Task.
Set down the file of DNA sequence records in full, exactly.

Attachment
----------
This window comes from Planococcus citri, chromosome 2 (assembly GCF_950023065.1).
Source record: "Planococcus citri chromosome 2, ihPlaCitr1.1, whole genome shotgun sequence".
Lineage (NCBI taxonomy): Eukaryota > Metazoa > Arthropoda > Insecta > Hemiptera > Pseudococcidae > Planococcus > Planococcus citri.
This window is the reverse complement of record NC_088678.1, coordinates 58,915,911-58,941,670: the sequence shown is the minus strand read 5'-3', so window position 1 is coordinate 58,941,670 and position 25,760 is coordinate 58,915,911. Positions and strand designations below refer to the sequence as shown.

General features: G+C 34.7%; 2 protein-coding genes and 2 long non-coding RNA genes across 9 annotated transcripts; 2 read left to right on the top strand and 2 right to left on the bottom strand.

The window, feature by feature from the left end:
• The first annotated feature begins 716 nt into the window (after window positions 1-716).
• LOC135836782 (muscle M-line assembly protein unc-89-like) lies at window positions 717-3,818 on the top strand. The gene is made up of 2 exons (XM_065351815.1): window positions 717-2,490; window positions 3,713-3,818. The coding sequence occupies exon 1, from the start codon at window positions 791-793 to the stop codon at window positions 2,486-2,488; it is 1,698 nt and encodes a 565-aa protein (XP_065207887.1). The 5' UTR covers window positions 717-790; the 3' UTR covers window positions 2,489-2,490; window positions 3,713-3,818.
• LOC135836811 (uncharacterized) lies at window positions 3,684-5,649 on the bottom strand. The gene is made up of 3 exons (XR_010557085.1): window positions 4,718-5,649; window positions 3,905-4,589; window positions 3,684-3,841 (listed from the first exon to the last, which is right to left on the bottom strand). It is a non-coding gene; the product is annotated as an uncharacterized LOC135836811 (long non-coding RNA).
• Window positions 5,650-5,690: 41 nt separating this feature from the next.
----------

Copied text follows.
This window comes from Planococcus citri, chromosome 2 (assembly GCF_950023065.1).
Source record: "Planococcus citri chromosome 2, ihPlaCitr1.1, whole genome shotgun sequence".
Lineage (NCBI taxonomy): Eukaryota > Metazoa > Arthropoda > Insecta > Hemiptera > Pseudococcidae > Planococcus > Planococcus citri.
This window is the reverse complement of record NC_088678.1, coordinates 58,915,911-58,941,670: the sequence shown is the minus strand read 5'-3', so window position 1 is coordinate 58,941,670 and position 25,760 is coordinate 58,915,911. Positions and strand designations below refer to the sequence as shown.

General features: G+C 34.7%; 2 protein-coding genes and 2 long non-coding RNA genes across 9 annotated transcripts; 2 read left to right on the top strand and 2 right to left on the bottom strand.

The window, feature by feature from the left end:
• The first annotated feature begins 716 nt into the window (after window positions 1-716).
• LOC135836782 (muscle M-line assembly protein unc-89-like) lies at window positions 717-3,818 on the top strand. The gene is made up of 2 exons (XM_065351815.1): window positions 717-2,490; window positions 3,713-3,818. The coding sequence occupies exon 1, from the start codon at window positions 791-793 to the stop codon at window positions 2,486-2,488; it is 1,698 nt and encodes a 565-aa protein (XP_065207887.1). The 5' UTR covers window positions 717-790; the 3' UTR covers window positions 2,489-2,490; window positions 3,713-3,818.
• LOC135836811 (uncharacterized) lies at window positions 3,684-5,649 on the bottom strand. The gene is made up of 3 exons (XR_010557085.1): window positions 4,718-5,649; window positions 3,905-4,589; window positions 3,684-3,841 (listed from the first exon to the last, which is right to left on the bottom strand). It is a non-coding gene; the product is annotated as an uncharacterized LOC135836811 (long non-coding RNA).
• Window positions 5,650-5,690: 41 nt separating this feature from the next.